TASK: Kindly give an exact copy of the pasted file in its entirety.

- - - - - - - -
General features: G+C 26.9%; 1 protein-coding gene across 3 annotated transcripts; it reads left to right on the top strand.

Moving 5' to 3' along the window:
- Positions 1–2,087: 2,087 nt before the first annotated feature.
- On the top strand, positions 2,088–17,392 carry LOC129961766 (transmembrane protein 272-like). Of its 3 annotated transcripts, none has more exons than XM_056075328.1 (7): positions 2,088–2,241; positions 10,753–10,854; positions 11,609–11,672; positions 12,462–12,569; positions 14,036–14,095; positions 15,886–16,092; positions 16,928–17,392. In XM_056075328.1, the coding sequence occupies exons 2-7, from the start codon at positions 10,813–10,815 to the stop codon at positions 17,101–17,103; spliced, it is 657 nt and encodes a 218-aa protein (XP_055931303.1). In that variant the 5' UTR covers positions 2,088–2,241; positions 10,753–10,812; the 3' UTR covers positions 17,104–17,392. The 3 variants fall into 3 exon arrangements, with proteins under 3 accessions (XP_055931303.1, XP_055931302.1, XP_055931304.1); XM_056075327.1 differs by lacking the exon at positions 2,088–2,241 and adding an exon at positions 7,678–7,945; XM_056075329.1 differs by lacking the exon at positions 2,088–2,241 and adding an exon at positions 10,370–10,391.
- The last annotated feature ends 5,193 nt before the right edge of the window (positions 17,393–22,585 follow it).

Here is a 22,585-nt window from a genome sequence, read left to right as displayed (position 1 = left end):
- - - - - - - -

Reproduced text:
General features: G+C 26.9%; 1 protein-coding gene across 3 annotated transcripts; it reads left to right on the top strand.

Moving 5' to 3' along the window:
- Positions 1–2,087: 2,087 nt before the first annotated feature.
- On the top strand, positions 2,088–17,392 carry LOC129961766 (transmembrane protein 272-like). Of its 3 annotated transcripts, none has more exons than XM_056075328.1 (7): positions 2,088–2,241; positions 10,753–10,854; positions 11,609–11,672; positions 12,462–12,569; positions 14,036–14,095; positions 15,886–16,092; positions 16,928–17,392. In XM_056075328.1, the coding sequence occupies exons 2-7, from the start codon at positions 10,813–10,815 to the stop codon at positions 17,101–17,103; spliced, it is 657 nt and encodes a 218-aa protein (XP_055931303.1). In that variant the 5' UTR covers positions 2,088–2,241; positions 10,753–10,812; the 3' UTR covers positions 17,104–17,392. The 3 variants fall into 3 exon arrangements, with proteins under 3 accessions (XP_055931303.1, XP_055931302.1, XP_055931304.1); XM_056075327.1 differs by lacking the exon at positions 2,088–2,241 and adding an exon at positions 7,678–7,945; XM_056075329.1 differs by lacking the exon at positions 2,088–2,241 and adding an exon at positions 10,370–10,391.
- The last annotated feature ends 5,193 nt before the right edge of the window (positions 17,393–22,585 follow it).

Here is a 22,585-nt window from a genome sequence, read left to right as displayed (position 1 = left end):